Yellow ribbon
Sep 24, 2012
The interior designers had a lower ceiling installed in the former work halls, creating a space more suited to an office environment for VNB’s new Darmstadt premises, photo © Eduardo Perez/Vitra

The VNB (distribution network operator) based in Darmstadt supplies gas and electricity to southern Hessen, the area between the Rhine, Main and Neckar rivers. For their new office space in the former HEAG Südhessische Energie AG workshop building in Darmstadt they called in furniture specialists Vitra from Weil am Rhein to provide a new office concept and design.

In-house architect Gert Bock realized the design in consultation with Vitra, for which a yellow ceiling was installed in the 5.8-meter-high halls, an aesthetic constant that links all of the rooms like a ribbon and even reaches down to the floor in some rooms, and in doing so acts as a room divider. The overarching idea here was to create a connection between the five sections of the building. The team consciously chose the color yellow as a striking design element, for it denotes gas and is simultaneously evocative of the sun and light.

Vitra took on the task of planning the office, conference and management areas as well as the company cafeteria. The specialist went further than simply sending in pieces from their own collections of office and home furniture, but also accompanied interior designers Pirjo Kiefer and Miriam Vogel throughout the conception phase. Previously VNB employees have always worked in single or double offices and so, in a series of preliminary workshops, sat down with Vitra to develop this new, open and communicative working environment. As specialist supplier for the project, Bürodesign Nejedly provided the furniture and assisted with its installation.

“Alcove Highback” sofas, designed for Vitra by French designers Erwan and Ronan Bouroullec, are the perfect material accompaniments to this concept of communication and retreat. Their high back and side “walls” take them far beyond simple seating furniture, forming a separate niche within meeting and waiting areas. Further items taken from Vitra collections include the “Metal Side Tables” by Erwan and Ronan Bouroullec as well as the “MedaMorph” table and conference chair “Meda Conference” by Italian designer Alberto Meda.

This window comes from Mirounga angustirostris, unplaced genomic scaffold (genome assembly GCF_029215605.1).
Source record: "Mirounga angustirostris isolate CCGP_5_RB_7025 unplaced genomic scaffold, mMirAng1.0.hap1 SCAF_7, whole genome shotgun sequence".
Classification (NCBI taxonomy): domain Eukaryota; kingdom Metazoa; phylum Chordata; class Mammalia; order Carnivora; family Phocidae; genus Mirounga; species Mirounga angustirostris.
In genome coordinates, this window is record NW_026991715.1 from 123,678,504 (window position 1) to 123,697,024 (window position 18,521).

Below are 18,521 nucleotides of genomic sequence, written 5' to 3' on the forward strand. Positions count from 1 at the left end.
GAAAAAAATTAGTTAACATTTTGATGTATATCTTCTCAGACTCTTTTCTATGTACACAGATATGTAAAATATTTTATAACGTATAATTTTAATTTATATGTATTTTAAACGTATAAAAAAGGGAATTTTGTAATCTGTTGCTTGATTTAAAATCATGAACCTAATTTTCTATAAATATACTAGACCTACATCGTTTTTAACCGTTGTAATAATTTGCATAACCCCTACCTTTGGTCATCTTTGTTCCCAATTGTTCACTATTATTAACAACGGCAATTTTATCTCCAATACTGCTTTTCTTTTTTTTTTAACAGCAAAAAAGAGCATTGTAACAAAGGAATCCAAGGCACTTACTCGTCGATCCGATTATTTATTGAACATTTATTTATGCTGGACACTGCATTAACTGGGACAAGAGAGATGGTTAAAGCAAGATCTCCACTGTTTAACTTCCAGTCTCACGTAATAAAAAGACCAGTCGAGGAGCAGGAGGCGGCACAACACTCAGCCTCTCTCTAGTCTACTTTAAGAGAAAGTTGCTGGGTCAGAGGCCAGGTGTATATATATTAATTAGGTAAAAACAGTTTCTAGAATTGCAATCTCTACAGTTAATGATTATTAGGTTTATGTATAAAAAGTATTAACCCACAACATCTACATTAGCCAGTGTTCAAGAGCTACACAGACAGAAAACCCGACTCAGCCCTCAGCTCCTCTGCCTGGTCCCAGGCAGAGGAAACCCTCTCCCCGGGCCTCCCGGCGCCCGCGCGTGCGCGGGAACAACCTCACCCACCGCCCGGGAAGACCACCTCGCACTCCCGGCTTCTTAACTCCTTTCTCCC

With an aim to loosen up the former work hall atmosphere, the interior designers chose a graphic design concept that brings all of the individual elements together. In collaboration with the designers at 22quadrat, Vitra brainstormed potential graphic interpretations of the VNB’s work, energy distribution. The network pattern that adorns the walls on the building’s core culminates in yellow “dots”, which form a central nucleus. 22quadrat also implemented the design.

The interior designers had a lower ceiling installed in the former work halls, creating a space more suited to an office environment for VNB’s new Darmstadt premises, photo © Eduardo Perez/Vitra
The color yellow is an aesthetic constant to be found in all of the rooms – representative of the gas pipes themselves, photo © Eduardo Perez/Vitra
Places for retreat: “Alcove Highback” sofas designed for Vitra by Erwan and Ronan Bouroullec create a sheltered meeting area, photo © Eduardo Perez/Vitra
Office furniture specialist Vitra was commissioned with the office planning: “Alcove” is combined with “Metal Side Tables” by the Bouroullec brothers and the “Cork Stool” by Jasper Morrison, photo © Eduardo Perez/Vitra
VNB employees switched from single and double offices to an open-plan office, photo © Eduardo Perez/Vitra
“Mouette” luminaires by lighting manufacturer Artemide hang beneath the yellow ceilings, which create a more relaxed atmosphere in the connecting hallways, photo © Eduardo Perez/Vitra
In certain places, the yellow ceiling stretches down to the floor, serving as a room divider, photo © Eduardo Perez/Vitra
The arrangements in the offices are flexible and can be changed according to employees’ needs, photo © Eduardo Perez/Vitra
The employees’ request for an olive tree was granted, photo © Eduardo Perez/Vitra